Magazine article Newsweek

Meet the Sport Utility Lite: Carmakers Are Betting That Smaller SUVs Will Be the Next Hot Thing. (Sport-Utility Vehicles)

Magazine article Newsweek

Meet the Sport Utility Lite: Carmakers Are Betting That Smaller SUVs Will Be the Next Hot Thing. (Sport-Utility Vehicles)

Article excerpt

When dennis and kathrine kuo went car shopping last fall, they knew what they didn't want: a sport utility vehicle. Dennis, a 26-year-old pediatrics resident, disdains their sloppy handling, poor fuel economy and all-round "tiresome" feel. So he test-drove Camrys, Malibus and Accords before stumbling across a new sort of vehicle: the Honda CR-V. On the surface it looks like a sport utility vehicle, albeit a small one. But beneath the sheet metal lies the underpinnings of Honda's sprightly Civic sedan, which creates an entirely new driving sensation. "It drives like a regular car, but higher up," says Dennis. Kathrine, a graphic designer, praises its low price and stylish curves. "There's a certain element of fun to it," she says.

When the beer market went flat, brewers invented light beer. In the auto industry, there are growing signs of the boom that lies ahead: light sport utilities. As the Kuos discovered, they're radically different from the hulking, hot-selling Suburbans, Explorers and Durangos crowding highways today. Size isn't the secret: small SUVs like the Jeep Wrangler and Chevy Tracker have been around for years. What's new? This different breed of vehicles--including the CR-V, Toyota's RAV4, Subaru's Forester and the upscale Lexus RX300--are built atop car innards, instead of the heavy truck frames that form the foundation of most sport utilities. The result, says Consumer Reports auto-test chief David Champion: vehicles with SUV-like height, roominess and bad-weather prowess, but with smoother rides and better fuel economy. "Car-based sport utilities are really giving buyers more of what they want," Champion says. Dealers say they're especially popular among women and young buyers. Now carmakers from Motown to Munich are spending billions to design their own versions. "I don't think it's any secret," says Chrysler chairman Robert Eaton. "We, like many other companies, are working on them."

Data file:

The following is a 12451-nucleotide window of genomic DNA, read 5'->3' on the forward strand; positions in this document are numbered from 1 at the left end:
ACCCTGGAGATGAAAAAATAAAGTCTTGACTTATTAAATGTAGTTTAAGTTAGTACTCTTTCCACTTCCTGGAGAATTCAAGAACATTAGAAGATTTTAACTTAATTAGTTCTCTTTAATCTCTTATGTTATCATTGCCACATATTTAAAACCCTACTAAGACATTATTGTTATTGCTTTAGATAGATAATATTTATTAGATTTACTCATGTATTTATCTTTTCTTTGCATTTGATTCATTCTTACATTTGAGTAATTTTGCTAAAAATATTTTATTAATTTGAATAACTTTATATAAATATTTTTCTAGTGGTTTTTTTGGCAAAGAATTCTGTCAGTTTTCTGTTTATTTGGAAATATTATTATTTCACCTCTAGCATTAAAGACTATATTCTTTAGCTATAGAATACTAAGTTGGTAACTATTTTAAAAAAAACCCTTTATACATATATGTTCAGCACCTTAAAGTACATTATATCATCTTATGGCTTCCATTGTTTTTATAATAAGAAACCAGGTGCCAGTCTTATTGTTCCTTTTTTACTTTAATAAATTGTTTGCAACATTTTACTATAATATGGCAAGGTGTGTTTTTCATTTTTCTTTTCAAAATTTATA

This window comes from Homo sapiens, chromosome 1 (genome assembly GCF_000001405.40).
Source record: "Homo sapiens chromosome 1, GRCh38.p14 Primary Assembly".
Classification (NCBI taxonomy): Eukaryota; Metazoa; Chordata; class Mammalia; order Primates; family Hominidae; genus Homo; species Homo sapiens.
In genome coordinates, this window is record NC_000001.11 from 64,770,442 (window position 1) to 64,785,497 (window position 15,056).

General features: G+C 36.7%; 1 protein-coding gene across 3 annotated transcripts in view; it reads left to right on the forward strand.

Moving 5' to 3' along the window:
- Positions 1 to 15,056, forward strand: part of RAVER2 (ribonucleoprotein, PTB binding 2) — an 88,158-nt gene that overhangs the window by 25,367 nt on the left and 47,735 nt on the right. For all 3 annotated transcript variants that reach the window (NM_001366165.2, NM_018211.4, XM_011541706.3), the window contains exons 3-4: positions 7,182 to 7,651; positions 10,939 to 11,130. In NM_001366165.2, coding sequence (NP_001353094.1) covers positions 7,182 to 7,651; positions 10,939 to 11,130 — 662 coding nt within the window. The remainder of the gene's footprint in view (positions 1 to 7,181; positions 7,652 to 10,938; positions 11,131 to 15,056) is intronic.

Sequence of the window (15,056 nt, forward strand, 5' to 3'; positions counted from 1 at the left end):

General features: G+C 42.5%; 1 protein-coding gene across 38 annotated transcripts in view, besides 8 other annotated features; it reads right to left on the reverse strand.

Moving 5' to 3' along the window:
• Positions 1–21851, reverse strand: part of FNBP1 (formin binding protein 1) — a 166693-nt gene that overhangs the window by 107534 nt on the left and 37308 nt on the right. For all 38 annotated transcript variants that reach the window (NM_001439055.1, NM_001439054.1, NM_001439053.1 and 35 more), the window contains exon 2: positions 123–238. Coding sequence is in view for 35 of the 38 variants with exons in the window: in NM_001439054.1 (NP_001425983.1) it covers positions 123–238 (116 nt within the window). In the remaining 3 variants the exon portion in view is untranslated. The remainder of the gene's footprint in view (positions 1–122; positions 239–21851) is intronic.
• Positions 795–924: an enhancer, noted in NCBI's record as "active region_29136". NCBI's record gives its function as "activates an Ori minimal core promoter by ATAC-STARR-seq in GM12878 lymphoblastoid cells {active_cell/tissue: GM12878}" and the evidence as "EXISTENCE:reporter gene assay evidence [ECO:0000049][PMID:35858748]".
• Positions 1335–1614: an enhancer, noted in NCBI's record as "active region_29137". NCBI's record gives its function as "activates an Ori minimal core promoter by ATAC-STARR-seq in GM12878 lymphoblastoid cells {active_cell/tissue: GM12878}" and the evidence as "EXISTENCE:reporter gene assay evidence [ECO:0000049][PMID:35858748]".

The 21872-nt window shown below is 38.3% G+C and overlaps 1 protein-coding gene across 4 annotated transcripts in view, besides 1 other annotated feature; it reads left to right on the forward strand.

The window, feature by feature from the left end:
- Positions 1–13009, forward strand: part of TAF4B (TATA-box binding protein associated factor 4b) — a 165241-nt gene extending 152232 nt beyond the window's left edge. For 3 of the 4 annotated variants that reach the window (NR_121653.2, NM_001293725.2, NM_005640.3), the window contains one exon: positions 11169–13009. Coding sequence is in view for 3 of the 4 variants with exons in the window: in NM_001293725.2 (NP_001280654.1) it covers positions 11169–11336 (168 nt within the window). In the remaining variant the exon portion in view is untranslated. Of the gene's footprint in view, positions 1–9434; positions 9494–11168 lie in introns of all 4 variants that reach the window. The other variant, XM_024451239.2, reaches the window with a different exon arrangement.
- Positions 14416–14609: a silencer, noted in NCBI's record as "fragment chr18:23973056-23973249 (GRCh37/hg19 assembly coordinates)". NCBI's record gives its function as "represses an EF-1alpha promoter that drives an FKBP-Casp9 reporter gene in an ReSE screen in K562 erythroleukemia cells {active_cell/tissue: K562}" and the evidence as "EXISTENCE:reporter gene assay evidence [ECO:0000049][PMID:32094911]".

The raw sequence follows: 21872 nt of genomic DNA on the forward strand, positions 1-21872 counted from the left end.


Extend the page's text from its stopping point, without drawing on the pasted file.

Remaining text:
Make that every other company. This tiny niche, sparked by the launch of the RAV4 nearly three years ago, will soon swell to include at least a dozen models. The rosiest forecasts say the segment could reach 1 million vehicles a year by 2005--nearly as big as minivans are today. Soon-to-arrive versions range from BMW's new Sports-Activity Vehicle, which may be unveiled at auto shows in January, to Ford's yet-to-be-named mass-market model (code name: U204), which goes on sale in 2000. But Detroit has some catching up to do. The Big Three completely missed this trend, giving the Japanese a four-year head start. "Everybody thinks [Toyota and Honda] were brilliant," scoffs Michael DiGiovanni, General Motors' top market researcher, who says the Japanese pioneered this market by default: lacking the plants to build lots of regular sport utilities, they stumbled onto a hit by experimenting with car-based designs.

Although American carmakers have been too busy selling high-profit trucks to feel much regret, they do admit to a missed opportunity. Says DiGiovanni: "The advantages of being first to market are huge." Consider the auto industry's last big innovation, the minivan, launched by Chrysler 15 years ago this fall. Now every major carmaker sells one, but Chrysler still controls 45 percent of the market, thanks to loyal buyers and smart model upgrades. But J.D. Power & Associates forecasting chief Lincoln Merrihew says the Japanese won't have a similar lock on this market because they can't build enough small SUVs to remain dominant amid the flood of new models. …

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